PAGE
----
Spring is emerging. The early mornings may still bring a glistening layer of frost and the nights may linger, but we are definitely stepping further and further away from the darker, colder months and into a new, warmer season. These transitional periods often come with feelings of hope and anticipation, as we start looking forward to the more vibrant parts of the year. We have perhaps begun thinking about social gatherings, camping excursions, long days in the garden or sitting under a tree with a book. Or perhaps this shift between seasons can feel a bit unsettling. Wherever you are, notice this phase of emergence, both surrounding you in nature and internally. Nature moves away from the depths of winter slowly, consciously and purposefully. How can we do the same?
This blog will invite you to look out for some locally abundant and wonderfully cleansing herbs that are now just emerging along the hedgerows. It also suggests some gentle movements as a way of softly awakening your circulation and easing any aches and pains that can accompany these colder months of stillness.
I’ve personally not always loved February. The cold, dark months can feel at this point like they’re dragging on and my body’s questionable ability to effectively circulate itself means that I usually always opt for hibernating inside rather than for any kind of social interaction. I find myself feeling a mixture of hope and anticipation for the warmer days, whilst also feeling some resistance to step into them.
It’s completely normal to have less desire to go outside when it’s cold, but how do we shift away from this state of hibernation both physically and mentally? For me, I’m choosing to do so slowly. I love snuggling-up at home with just a book for company, but I am also mindful that being socially connected is equally beneficial for my emotional wellbeing. By stepping out of this space gradually, I’m hoping to consciously avoid overwhelm and to preserve my energy for the long, beautifully vibrant summer months that lie ahead for all of us.
If you take a walk along one of Norfolk’s rambling paths or simply step into your garden or allotment (if you have one) then you will begin to notice many spring herbs beginning to make an appearance. Two great examples of these are:
- Nettles (Urtica dioica)
- Cleavers (Gallium aparine)
These plants are massively taken for granted because they are so abundant, but are both wonderful examples of spring herbs that have amazing yet gentle cleansing, detoxifying and nutritive properties. They provide us with a powerful spring tonic for supporting waste elimination and our lymphatic system. Cleansing our body with spring herbs can help improve vitality and clear toxins that may have built up over the winter months.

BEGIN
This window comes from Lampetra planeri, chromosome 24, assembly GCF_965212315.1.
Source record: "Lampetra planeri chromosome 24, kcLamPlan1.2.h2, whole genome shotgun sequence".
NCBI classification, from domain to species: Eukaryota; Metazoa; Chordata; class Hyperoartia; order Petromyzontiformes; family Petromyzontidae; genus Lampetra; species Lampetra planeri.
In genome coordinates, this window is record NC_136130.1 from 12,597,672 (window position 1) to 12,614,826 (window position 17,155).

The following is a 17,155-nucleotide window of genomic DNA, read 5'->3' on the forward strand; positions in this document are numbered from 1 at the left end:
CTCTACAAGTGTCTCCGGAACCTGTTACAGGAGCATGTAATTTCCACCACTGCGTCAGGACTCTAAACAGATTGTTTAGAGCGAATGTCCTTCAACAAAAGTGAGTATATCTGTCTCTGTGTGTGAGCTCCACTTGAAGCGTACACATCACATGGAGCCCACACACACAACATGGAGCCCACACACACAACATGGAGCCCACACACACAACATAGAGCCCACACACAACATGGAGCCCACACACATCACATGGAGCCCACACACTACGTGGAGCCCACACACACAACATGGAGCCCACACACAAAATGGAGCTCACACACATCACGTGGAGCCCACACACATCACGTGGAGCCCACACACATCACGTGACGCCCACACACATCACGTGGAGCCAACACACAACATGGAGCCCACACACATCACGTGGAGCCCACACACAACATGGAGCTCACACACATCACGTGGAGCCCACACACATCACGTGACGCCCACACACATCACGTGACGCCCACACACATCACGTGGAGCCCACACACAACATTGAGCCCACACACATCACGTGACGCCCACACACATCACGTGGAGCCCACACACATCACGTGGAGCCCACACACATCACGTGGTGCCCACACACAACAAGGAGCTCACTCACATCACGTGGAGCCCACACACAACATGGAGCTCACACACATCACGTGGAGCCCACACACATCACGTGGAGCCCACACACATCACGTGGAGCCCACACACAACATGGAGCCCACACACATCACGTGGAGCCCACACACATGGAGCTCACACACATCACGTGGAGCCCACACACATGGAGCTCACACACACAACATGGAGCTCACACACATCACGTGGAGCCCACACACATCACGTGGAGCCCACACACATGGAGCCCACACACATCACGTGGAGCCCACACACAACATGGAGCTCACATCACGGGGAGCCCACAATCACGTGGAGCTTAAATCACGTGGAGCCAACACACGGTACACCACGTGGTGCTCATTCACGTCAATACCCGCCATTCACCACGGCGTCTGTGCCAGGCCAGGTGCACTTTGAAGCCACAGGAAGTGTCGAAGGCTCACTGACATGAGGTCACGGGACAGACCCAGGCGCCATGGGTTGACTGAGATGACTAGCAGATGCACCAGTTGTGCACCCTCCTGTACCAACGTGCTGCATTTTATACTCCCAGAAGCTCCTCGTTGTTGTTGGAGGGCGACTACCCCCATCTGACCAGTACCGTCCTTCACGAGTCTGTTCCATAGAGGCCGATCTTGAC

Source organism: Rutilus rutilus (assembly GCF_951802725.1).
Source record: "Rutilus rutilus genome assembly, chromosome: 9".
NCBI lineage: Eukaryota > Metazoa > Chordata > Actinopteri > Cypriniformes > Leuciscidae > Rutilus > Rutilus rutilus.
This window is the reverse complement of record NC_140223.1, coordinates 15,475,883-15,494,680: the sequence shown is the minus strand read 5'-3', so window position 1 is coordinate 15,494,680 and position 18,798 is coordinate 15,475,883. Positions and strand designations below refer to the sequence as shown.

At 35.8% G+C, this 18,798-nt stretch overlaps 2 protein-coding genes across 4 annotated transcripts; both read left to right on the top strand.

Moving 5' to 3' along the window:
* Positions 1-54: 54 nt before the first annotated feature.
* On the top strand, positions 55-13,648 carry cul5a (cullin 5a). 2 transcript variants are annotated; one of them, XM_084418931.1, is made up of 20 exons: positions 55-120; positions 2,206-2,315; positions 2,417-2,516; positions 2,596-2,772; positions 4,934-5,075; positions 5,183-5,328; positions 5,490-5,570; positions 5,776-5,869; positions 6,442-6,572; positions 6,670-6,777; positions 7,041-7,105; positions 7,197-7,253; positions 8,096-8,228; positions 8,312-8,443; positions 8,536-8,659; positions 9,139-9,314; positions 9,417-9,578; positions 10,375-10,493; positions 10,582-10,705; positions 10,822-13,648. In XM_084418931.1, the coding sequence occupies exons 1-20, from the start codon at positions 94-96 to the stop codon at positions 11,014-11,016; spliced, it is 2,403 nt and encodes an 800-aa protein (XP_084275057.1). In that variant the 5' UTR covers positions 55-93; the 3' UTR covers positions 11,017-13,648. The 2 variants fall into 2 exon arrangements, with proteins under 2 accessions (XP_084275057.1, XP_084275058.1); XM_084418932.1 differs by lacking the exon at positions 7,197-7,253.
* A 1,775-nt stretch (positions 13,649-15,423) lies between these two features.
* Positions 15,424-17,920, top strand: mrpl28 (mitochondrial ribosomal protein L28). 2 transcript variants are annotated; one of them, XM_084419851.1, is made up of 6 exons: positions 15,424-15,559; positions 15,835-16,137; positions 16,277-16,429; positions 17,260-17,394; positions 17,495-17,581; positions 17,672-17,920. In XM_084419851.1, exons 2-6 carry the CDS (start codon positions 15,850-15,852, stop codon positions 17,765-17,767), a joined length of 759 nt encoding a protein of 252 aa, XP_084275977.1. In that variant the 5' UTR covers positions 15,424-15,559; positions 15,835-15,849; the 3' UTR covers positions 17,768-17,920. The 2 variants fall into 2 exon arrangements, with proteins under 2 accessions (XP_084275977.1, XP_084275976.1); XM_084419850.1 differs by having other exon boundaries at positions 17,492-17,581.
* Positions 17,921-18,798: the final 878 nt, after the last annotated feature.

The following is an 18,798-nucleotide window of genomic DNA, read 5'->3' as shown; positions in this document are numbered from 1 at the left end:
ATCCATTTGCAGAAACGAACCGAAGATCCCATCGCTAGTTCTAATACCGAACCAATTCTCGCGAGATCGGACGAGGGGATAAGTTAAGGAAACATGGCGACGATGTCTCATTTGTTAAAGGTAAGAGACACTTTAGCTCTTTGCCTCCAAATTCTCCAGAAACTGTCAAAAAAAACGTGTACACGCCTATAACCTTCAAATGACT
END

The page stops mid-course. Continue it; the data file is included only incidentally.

You can prepare a very simple yet effective cold infusion by *collecting the young shoots of cleavers and leaving them immersed in a jar of cold water for a minimum of 30 minutes, but longer is better. Simply strain and drink. You can also add cleavers to green smoothies or juices.
Taking a walk in nature to look for signs of spring is also a perfect way of moving your body and helping to gently shift the physical effects of the colder months. Not only have many of us been less active, but the cold weather results in our bodies working harder to stay warm as our muscles contract and stiffen as blood is focused inwards, to our vital organs. As a result, we physically tense up, which can alter our postures and means we’re more likely to experience aches and pains.
Gentle movement can be incredibly beneficial as it helps support blood circulation and ease tense muscles. Alongside some walks, you could practise some gentle yoga (moon salutations are perfect here) and some soft, mindful stretching… or perhaps even a nice massage. You can learn more about Feel Good Businesses Here for a list of some wonderful, local wellbeing businesses that can all help you support your body physically and emotionally as we step into these warmer months.
My relationship with February is gradually shifting, particularly as I am becoming more aware of the way in which nature is gradually emerging around us. I’m slowly seeing February as being less a month of lingering darkness and more a month of gradual lightening. We’ve just spent the last few months embracing the darker, reflective parts of ourselves and we can now consider embracing our lighter more sociable aspects, knowing that both are valuable and inherently important to who we are. All seasons come with a degree of surrender and acceptance that change is both inevitable and constant.
Words by Heather.
Connecting people to nature.
* Disclaimer: As always, please take care if harvesting wild herbs. Practise mindfully harvesting only what you need, gently removing any insects and tuning in to what’s around you. A plant may appear abundant, but it is still a part of the ecosystem and supporting local biodiversity. In my mind, there is no such thing as a useless native ‘weed’. Be sure that you also know what it is you’re collecting- it’s helpful to have a wildflower book to hand.